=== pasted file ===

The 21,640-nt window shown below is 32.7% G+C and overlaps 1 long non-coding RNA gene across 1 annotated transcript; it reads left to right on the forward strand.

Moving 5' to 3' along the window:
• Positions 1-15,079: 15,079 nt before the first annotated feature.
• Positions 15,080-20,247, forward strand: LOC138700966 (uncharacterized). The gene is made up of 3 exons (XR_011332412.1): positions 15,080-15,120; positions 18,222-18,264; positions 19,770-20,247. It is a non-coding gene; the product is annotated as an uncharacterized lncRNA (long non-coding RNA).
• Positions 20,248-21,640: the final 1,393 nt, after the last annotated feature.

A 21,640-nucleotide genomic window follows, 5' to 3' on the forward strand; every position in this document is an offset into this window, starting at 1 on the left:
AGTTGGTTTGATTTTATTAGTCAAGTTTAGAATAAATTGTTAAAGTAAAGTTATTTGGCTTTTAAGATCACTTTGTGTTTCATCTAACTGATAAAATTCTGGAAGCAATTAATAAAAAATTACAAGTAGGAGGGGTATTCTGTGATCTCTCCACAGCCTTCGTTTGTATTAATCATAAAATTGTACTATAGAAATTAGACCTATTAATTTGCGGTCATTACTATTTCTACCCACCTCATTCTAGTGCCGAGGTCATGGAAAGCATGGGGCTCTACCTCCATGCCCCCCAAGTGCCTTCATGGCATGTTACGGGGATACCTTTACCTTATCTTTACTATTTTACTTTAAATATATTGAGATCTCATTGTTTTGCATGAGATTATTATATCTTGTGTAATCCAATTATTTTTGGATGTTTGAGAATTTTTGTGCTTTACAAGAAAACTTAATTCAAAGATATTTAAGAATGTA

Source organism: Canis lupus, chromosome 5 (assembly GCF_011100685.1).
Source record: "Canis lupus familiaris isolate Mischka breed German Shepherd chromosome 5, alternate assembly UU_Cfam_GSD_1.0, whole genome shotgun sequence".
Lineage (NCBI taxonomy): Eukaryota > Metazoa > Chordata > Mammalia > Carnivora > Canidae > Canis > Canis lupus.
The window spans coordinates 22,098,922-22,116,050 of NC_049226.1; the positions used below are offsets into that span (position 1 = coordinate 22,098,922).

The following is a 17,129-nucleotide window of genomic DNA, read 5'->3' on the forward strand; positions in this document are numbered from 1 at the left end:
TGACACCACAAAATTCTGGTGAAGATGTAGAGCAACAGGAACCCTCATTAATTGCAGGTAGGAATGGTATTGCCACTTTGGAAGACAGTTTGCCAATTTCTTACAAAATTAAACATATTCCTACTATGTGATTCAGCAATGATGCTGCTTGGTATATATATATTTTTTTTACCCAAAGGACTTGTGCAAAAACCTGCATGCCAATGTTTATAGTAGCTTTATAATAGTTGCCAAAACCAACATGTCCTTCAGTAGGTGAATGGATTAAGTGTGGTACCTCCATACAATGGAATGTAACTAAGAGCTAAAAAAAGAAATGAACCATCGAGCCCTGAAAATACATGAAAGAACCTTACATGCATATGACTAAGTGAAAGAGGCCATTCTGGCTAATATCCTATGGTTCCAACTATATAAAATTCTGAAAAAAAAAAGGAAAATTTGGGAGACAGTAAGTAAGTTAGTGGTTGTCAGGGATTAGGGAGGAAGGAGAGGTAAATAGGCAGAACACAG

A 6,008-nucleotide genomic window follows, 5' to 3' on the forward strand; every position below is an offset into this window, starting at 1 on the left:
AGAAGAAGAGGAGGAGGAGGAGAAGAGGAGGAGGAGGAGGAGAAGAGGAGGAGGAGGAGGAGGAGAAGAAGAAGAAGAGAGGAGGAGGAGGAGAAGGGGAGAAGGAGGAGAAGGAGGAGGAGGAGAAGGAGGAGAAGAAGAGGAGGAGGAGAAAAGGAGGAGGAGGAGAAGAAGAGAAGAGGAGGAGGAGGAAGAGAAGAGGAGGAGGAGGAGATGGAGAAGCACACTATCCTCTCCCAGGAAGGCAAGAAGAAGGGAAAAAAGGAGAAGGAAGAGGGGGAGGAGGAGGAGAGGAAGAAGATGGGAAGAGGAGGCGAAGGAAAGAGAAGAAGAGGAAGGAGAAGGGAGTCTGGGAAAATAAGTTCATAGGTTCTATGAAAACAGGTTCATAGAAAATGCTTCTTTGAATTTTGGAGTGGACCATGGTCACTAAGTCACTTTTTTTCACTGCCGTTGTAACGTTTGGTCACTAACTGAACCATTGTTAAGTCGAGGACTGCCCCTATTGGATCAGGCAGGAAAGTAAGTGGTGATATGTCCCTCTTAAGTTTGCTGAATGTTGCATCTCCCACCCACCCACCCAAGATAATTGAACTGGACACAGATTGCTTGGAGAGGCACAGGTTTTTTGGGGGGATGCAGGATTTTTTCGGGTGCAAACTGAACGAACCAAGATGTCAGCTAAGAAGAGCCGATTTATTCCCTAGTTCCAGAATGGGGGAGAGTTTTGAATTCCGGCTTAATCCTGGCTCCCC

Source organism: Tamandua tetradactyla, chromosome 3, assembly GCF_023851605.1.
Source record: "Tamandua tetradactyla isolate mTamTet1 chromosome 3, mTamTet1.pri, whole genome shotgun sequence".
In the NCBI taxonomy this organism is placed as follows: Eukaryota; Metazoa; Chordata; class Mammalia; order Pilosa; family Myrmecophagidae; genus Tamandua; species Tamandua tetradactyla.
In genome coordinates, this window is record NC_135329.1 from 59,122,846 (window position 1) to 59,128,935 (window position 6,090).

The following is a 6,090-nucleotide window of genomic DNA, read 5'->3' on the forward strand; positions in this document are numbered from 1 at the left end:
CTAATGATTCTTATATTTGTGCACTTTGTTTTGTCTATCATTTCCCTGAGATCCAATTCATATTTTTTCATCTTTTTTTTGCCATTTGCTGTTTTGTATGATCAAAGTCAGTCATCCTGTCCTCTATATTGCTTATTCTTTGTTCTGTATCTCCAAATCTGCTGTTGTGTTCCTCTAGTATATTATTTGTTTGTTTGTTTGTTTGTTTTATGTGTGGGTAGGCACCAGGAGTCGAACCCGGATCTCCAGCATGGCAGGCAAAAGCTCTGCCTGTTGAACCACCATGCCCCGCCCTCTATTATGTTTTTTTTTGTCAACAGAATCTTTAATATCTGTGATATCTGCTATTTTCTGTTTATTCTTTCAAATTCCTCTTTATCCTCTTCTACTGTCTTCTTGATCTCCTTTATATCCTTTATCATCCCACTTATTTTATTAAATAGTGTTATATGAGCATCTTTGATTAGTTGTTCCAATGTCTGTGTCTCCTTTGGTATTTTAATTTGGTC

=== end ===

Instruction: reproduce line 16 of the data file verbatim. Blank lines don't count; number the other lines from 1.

Source organism: Tamandua tetradactyla, chromosome 3, assembly GCF_023851605.1.